Home not quite alone

Bob Goldman on

What do experienced work-at-homers know that you don't know?

It can make you crazy. It can also make you fired.

It's true!

There are advantages to working from home. The hours you used to spend sitting in traffic will become a distant memory when your daily commute consists of making your way from your desk to your refrigerator and back again. No matter how many times a day you make this commute, it's zero strain on your nerves -- though, to be brutally honest, it may create a strain on your belt.

And though not hearing the annoying twaddle of your co-workers and not seeing the sinister stare of your manager are positives, the absence of these workplace realities could make you paranoid, as well as fat.

That's why I was happy to see Ron Charles, book critic of The Washington Post, jumping in with a review of "Eat Sleep Work Repeat." It's a sorry mantra, but according to its author, Bruce Daisley, the book is an exercise in "improving office life."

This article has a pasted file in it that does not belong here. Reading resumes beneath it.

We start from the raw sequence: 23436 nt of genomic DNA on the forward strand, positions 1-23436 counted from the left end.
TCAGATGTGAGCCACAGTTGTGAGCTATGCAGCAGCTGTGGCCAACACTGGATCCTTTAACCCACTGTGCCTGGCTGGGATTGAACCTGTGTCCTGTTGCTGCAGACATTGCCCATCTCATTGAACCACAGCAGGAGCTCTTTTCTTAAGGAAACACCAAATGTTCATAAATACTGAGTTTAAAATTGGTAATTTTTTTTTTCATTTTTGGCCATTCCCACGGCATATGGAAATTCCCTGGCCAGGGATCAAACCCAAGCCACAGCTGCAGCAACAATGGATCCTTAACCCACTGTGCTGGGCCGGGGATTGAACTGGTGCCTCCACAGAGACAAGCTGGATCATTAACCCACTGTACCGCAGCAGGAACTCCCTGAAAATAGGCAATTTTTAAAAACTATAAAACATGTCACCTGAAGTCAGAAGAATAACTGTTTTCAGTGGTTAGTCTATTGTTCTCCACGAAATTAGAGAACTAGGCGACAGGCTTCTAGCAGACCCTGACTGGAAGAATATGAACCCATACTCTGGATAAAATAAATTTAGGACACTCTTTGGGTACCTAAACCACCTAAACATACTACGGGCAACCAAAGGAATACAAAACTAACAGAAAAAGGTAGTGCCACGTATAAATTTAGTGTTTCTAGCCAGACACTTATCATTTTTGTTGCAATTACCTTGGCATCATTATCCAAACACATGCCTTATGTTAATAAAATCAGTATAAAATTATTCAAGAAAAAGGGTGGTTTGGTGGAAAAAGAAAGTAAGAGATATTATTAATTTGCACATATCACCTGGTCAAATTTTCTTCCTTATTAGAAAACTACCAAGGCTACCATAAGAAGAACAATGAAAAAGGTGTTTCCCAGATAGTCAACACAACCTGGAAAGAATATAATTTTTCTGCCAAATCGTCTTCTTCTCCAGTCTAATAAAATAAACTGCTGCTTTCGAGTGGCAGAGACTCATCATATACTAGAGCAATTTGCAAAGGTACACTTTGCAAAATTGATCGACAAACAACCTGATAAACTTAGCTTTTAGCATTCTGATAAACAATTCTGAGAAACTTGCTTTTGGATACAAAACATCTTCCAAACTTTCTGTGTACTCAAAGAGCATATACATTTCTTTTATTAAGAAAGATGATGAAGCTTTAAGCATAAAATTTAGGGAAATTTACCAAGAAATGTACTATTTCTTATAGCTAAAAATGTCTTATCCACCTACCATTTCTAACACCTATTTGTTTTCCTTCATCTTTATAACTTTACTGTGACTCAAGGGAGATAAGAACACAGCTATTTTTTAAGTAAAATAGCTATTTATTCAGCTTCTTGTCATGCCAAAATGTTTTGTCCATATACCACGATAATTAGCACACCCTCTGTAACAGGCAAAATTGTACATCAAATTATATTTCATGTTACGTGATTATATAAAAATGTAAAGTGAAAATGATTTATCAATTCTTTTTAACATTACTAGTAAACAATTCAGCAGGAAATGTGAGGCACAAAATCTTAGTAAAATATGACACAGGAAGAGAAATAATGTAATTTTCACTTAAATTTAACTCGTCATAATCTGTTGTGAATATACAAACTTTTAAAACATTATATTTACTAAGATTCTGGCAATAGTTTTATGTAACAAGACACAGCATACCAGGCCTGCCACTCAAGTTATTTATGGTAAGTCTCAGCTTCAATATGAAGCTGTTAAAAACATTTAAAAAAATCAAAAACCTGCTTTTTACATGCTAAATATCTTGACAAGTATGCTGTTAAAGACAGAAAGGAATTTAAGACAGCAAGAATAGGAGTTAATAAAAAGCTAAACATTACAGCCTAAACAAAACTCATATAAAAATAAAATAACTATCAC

Daisley provides a number of interesting suggestions for newly minted work-at-homers, most of whom are well beyond the 280-character limit you'd expect from a vice president at Twitter. I think it's worth spending a few extra syllables to discuss what he has to say.

One aspect of the new home-alone work style that may surprise you is, "Stress levels of remote workers are significantly higher than those of people who work in the office." You would think that the opportunity to work in your jammies would make you totally relaxed, especially if you can keep Mr. Fuzzy J. Bear in your lap as you work.

But there is a psychic price to pay when you "no longer can see the smile of someone near the elevators or someone nodding in a meeting."

At your job, that should be someone nodding out in a meeting, but the point is valid.


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